Cholesterol Testing and Statins for Kids? Medicine’s Run Amok

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Filed Under: Heart Health, Cholesterol
Last Reviewed 02/06/2014

Several months ago, a government panel recommended that all children in the U.S. get screened for high cholesterol by age nine, and younger if they have a family history of heart disease. Now, the debate is erupting again with critics who feel that this movement is being pushed by the drug companies who have the most to gain if more children are put on statin drugs.

This isn’t the first time this issue has reared its head. Several years back, a recommendation called for cholesterol screening of children as early as age 2 and no later than age 10 if they belong to families with a history of high cholesterol or early heart attacks.

It’s not surprising that there’s a focus on cholesterol and children, since many children are currently considered overweight or obese. But aggressive cholesterol screenings and statin drugs for children aren’t the answer! As I’ve written many times before, the body needs cholesterol. It’s not the enemy. In fact, children need cholesterol for normal brain development.

The real answer isn’t medicating kids—but rather, educating both children and their parents about maintaining a healthy lifestyle. We need to encourage children to exercise and not allow them to eat sugar, soda, high-fructose corn syrup, and processed junk food. Those things—not high cholesterol—are what is making them fat, insulin resistant, diabetic, and vulnerable to early heart disease.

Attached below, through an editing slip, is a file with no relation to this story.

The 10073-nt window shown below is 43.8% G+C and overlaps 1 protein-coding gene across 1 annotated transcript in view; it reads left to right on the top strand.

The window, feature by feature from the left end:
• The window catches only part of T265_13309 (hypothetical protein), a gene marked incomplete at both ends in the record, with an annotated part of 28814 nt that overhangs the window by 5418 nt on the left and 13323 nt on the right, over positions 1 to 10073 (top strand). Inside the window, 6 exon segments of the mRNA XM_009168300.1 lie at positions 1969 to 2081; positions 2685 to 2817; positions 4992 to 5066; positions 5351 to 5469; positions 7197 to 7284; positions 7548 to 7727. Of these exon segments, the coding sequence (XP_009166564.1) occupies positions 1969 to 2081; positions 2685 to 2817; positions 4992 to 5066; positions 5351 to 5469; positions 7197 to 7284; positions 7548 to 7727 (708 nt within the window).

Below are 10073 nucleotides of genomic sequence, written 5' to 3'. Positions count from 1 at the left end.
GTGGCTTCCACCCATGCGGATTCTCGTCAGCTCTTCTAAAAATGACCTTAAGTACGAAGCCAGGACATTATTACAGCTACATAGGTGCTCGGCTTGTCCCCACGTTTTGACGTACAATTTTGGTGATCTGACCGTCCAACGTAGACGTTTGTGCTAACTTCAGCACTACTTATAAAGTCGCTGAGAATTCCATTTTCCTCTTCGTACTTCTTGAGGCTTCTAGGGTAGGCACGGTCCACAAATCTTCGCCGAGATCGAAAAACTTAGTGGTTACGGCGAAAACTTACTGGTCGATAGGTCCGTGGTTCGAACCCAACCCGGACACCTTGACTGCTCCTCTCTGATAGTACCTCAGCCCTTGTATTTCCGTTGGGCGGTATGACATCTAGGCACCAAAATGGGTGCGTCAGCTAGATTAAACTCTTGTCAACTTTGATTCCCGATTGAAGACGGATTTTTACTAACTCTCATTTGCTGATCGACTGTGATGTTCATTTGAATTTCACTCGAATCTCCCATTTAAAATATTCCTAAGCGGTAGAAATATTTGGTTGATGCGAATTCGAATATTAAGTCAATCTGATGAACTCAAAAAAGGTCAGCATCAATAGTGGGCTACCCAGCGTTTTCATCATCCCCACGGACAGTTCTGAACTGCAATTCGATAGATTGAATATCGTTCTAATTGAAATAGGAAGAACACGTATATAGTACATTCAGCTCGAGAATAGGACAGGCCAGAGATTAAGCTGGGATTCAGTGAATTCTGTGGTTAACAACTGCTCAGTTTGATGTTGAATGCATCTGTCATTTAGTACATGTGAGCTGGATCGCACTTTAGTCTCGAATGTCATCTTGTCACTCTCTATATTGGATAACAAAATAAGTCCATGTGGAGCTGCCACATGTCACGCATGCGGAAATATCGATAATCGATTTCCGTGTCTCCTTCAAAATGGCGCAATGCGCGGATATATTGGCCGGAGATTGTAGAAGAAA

Unfortunately, there’s no money to be made in doing these things. There are, however, huge profits to be made in selling drugs that lower cholesterol—which is no doubt driving the movement for testing cholesterol in children.

Plus, if doctors are going to insist on cholesterol testing for children they should do it using real science, not the antiquated lipid tests that measure only total cholesterol, and LDL. They should recommend the new generation of tests that identify the specific subgroups of cholesterol that are genuinely problematic.

Now it’s your turn: What do you think about cholesterol testing for kids?

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